Amongst all the famous “international” grape varieties, I reckon Grenache is one of the least talked about. Merlot, Shiraz, Cabernet Sauvignon. We’ve all heard of them. Grenache is that grape that they dabble with in Spain and the South of France a bit, right?
One of the reasons Grenache isn’t as well travelled as everything else is that it needs serious heat to ripen properly. In the plains of Spain, the sun drenched South of France, and the scorched turf of areas of Australia, it gets that sun in spades, and hits it’s potential. You couldn’t get away with growing it in Germany, or New Zealand for example.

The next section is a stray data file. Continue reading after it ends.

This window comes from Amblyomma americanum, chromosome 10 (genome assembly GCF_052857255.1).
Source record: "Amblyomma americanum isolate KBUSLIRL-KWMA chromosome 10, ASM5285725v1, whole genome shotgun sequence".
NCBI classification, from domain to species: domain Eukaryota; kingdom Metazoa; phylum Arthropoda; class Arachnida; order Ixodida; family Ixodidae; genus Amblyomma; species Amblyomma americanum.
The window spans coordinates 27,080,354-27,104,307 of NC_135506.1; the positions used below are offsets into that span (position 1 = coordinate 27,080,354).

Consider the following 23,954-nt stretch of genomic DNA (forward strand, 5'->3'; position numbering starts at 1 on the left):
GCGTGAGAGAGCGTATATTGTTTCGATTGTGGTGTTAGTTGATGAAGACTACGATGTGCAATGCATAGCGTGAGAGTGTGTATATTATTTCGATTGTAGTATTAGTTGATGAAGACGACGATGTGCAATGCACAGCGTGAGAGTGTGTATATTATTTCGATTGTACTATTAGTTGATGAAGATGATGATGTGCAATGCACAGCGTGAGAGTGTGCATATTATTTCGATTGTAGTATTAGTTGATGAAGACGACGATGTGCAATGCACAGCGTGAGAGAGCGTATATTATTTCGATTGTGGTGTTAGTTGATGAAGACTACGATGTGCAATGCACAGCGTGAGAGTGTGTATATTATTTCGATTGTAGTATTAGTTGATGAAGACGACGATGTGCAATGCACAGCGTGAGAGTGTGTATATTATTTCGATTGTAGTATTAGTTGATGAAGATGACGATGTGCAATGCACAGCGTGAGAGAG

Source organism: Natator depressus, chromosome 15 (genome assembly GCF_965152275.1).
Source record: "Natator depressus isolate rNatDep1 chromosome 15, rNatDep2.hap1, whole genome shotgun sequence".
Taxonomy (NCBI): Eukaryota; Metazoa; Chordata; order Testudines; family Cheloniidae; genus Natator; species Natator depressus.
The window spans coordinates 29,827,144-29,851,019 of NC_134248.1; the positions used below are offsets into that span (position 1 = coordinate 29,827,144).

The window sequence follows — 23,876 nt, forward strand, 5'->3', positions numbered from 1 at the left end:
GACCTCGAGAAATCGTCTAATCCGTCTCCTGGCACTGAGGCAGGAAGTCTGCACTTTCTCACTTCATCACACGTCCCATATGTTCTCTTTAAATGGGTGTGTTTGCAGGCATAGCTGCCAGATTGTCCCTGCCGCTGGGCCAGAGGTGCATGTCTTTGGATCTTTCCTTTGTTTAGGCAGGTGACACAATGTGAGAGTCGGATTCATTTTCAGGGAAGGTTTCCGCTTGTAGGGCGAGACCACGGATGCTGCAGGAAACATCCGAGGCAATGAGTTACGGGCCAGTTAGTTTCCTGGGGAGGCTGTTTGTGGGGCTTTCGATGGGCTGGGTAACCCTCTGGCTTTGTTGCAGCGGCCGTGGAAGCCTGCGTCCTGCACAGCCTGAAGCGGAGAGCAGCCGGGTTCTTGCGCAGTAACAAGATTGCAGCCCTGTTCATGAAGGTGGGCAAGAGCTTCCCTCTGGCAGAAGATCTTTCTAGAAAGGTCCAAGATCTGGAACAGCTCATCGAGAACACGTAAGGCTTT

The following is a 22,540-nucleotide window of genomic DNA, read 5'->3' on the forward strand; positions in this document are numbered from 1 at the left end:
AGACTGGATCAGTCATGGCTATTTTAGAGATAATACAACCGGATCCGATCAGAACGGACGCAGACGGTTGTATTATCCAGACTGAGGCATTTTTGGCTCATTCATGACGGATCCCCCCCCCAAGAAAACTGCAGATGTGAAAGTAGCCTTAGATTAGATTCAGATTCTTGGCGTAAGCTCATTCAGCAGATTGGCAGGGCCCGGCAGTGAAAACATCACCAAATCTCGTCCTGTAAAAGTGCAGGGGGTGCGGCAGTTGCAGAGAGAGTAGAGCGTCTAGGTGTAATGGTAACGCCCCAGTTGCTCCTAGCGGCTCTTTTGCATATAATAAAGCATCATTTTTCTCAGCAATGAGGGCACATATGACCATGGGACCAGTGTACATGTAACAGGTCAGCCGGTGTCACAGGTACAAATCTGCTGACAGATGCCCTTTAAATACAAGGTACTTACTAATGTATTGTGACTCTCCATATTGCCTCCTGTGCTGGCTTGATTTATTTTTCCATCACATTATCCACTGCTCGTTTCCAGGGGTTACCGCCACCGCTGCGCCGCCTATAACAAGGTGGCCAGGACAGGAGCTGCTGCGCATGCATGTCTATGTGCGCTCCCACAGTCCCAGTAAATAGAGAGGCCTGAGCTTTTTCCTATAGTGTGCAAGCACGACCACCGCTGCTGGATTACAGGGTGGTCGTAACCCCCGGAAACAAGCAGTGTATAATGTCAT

It also doesn’t always feel that much of an all rounder. It does two things really well. Firstly: the red fruit. Strawberries, redcurrants, and raspberries will be bouncing out of the glass at you from a well-ripened Grenache.
The other thing is why it’s a bit of a silent assassin. The alcohol level. You don’t get many Grenache blends much south of 14%, and usually a lot higher than that. Those sugars the sun heats into the grapes turn readily into alcohol. You’ll be feeling it at the end of the night if you’re not careful.
In the South of the Rhône, where Grenache ripens great, and they blend it with Syrah, Mouvedre, and others to add colour., tannins, and acidity, it forms the integral part of some serious red wine blends.
As we’re about to find out!